We determined key training needs to better equip healthcare providers, imparting trainings on the Minimum Initial Service Package for Sexual and Reproductive Health, gender-transformative approaches, emergency response and preparedness, disaster relief, and community mobilization through Lady Health Workers (LHWs), who are an essential link between communities and their services. Pathfinder has also focused on advocacy and coordination between provincial departments of health and community-based organizations, identifying areas where there was limited support, organizing referral linkages, and identifying needs across communities and health facilities.

Engaging communities for better health and climate change resilience

We have also engaged civil society, specifically academia and climate practitioners, to enhance our understanding of climate adaptation, and we are prototyping student-designed solutions for testing in communities within project districts, leveraging the latest practices globally, as well as longstanding indigenous knowledge.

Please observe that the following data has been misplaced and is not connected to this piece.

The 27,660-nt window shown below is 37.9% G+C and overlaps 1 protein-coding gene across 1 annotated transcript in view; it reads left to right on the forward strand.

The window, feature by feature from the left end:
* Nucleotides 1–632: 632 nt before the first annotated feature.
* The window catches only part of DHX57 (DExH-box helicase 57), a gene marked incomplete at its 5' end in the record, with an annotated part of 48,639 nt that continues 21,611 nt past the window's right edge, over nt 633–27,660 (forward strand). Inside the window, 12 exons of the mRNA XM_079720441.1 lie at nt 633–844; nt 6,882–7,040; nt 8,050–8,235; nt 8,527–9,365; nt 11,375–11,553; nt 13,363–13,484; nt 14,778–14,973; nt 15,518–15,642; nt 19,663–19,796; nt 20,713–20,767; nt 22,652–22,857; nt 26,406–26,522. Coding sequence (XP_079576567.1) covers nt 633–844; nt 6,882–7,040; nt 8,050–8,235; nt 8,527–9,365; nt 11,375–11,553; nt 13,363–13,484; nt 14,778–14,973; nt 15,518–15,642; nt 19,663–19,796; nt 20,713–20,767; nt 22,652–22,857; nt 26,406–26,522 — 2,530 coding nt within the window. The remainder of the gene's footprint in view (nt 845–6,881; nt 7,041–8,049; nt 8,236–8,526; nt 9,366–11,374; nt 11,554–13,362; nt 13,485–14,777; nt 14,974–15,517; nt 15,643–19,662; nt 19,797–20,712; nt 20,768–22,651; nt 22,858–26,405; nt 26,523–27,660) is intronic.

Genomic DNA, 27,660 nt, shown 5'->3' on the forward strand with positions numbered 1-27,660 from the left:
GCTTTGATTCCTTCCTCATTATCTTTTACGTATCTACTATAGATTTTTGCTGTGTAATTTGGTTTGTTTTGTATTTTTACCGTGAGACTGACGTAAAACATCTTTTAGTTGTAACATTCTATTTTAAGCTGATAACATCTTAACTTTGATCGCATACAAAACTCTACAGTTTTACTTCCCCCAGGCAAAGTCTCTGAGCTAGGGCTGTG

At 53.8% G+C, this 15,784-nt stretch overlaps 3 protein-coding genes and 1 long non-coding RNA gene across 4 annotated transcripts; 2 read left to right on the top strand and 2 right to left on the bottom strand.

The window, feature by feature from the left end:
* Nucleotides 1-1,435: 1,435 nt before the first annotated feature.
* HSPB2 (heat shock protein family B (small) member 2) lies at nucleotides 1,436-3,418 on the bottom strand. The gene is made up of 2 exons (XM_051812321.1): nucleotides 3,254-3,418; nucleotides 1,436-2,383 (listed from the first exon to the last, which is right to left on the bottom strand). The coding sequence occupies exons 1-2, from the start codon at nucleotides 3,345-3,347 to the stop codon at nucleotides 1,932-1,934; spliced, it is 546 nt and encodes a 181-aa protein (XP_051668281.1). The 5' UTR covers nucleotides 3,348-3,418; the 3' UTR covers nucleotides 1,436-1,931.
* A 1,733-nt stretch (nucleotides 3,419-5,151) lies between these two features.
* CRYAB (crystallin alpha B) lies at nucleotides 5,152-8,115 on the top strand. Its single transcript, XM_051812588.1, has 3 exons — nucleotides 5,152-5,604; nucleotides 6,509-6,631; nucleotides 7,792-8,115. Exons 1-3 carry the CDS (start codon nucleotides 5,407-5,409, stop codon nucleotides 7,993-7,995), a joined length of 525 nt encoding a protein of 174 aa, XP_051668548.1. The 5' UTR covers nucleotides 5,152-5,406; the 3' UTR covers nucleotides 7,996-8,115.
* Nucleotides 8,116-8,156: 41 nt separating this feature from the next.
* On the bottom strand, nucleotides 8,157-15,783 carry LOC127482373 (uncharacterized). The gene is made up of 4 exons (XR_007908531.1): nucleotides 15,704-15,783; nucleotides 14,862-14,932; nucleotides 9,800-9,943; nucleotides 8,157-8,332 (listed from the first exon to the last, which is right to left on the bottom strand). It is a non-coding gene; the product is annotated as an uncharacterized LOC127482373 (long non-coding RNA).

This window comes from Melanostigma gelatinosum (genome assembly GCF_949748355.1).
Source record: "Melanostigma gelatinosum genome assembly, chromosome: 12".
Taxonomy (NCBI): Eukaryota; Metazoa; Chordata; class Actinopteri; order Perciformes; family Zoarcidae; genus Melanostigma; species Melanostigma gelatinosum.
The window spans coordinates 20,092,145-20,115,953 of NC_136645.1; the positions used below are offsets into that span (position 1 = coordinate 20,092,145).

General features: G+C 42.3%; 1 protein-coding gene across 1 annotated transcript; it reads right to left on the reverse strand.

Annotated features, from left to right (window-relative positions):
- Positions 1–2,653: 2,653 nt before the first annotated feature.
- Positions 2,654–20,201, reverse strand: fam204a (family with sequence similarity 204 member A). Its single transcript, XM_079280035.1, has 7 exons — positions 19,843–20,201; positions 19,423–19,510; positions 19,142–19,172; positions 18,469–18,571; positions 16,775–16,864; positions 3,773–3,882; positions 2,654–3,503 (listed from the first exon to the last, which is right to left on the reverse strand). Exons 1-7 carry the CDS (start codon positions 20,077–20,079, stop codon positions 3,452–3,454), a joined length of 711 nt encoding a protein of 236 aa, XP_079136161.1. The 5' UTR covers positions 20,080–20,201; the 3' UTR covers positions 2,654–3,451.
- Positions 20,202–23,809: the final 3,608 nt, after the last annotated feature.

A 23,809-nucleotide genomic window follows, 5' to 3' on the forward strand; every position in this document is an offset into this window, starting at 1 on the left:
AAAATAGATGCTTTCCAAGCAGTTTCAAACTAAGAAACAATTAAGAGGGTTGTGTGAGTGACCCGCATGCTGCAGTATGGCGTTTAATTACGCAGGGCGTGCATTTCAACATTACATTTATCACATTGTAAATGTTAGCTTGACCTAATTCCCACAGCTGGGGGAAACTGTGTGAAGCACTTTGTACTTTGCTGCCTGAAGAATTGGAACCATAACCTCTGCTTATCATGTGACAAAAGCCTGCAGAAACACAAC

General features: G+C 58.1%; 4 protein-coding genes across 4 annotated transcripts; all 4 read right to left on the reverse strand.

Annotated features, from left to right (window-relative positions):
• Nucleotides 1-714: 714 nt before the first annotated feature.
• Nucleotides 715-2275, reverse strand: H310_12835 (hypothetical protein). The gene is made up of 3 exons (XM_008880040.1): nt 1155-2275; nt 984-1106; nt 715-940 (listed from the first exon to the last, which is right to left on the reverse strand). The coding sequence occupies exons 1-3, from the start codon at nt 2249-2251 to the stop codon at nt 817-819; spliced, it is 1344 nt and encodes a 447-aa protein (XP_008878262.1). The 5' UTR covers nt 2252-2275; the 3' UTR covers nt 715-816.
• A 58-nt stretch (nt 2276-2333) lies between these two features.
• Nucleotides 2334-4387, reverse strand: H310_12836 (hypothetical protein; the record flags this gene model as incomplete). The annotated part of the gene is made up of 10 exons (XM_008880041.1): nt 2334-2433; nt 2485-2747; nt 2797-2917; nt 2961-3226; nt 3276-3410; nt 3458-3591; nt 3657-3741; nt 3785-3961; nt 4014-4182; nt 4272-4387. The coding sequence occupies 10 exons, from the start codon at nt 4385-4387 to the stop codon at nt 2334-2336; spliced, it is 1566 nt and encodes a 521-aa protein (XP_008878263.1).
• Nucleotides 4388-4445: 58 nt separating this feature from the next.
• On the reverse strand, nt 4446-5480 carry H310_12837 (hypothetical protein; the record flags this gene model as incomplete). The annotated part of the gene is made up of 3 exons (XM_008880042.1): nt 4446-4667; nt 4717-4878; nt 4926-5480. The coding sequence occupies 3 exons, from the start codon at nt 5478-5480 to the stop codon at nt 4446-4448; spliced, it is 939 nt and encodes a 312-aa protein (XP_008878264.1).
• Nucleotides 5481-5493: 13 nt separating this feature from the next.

Tabinda Sarosh, Pathfinder’s President of South Asia, Middle East, and North Africa, signs a Memoranda of Understanding with Mr. Javed Ali Jagirani, CEO of the Peoples’ Primary Healthcare Initiative (PPHI) in Sindh.

Finally, Pathfinder is drawing from the experience and expertise of longstanding civil-society organizations that have worked in their communities to mitigate climate threats, and we are exploring district-specific opportunities to improve the agency of women and girls. These include livelihood support, ensuring availability of community spaces, strengthening referral linkages for support services and resources, encouraging ‘townhall’ style engagements, mentoring female climate champions in the community, and improving counseling services for adolescents and youth. At courtyard information sessions, Pathfinder targeted pregnant women, mothers, adolescents, and students. Community champions will provide gender-transformative trainings to community members and develop advocacy plans for disaster preparedness.

Pathfinder’s work has just started, but we know that preparation is key when climate shocks hit. We have a lot to learn from the response to Biparjoy. Our next steps will be to follow up with a review of our approaches and plans, working closely with communities and public health systems and personnel. As we enter the most abundant season of rain, Pathfinder’s work to incorporate contingency planning, coordination, and response mechanisms to shocks will help us lead the way to a more climate-resilient future.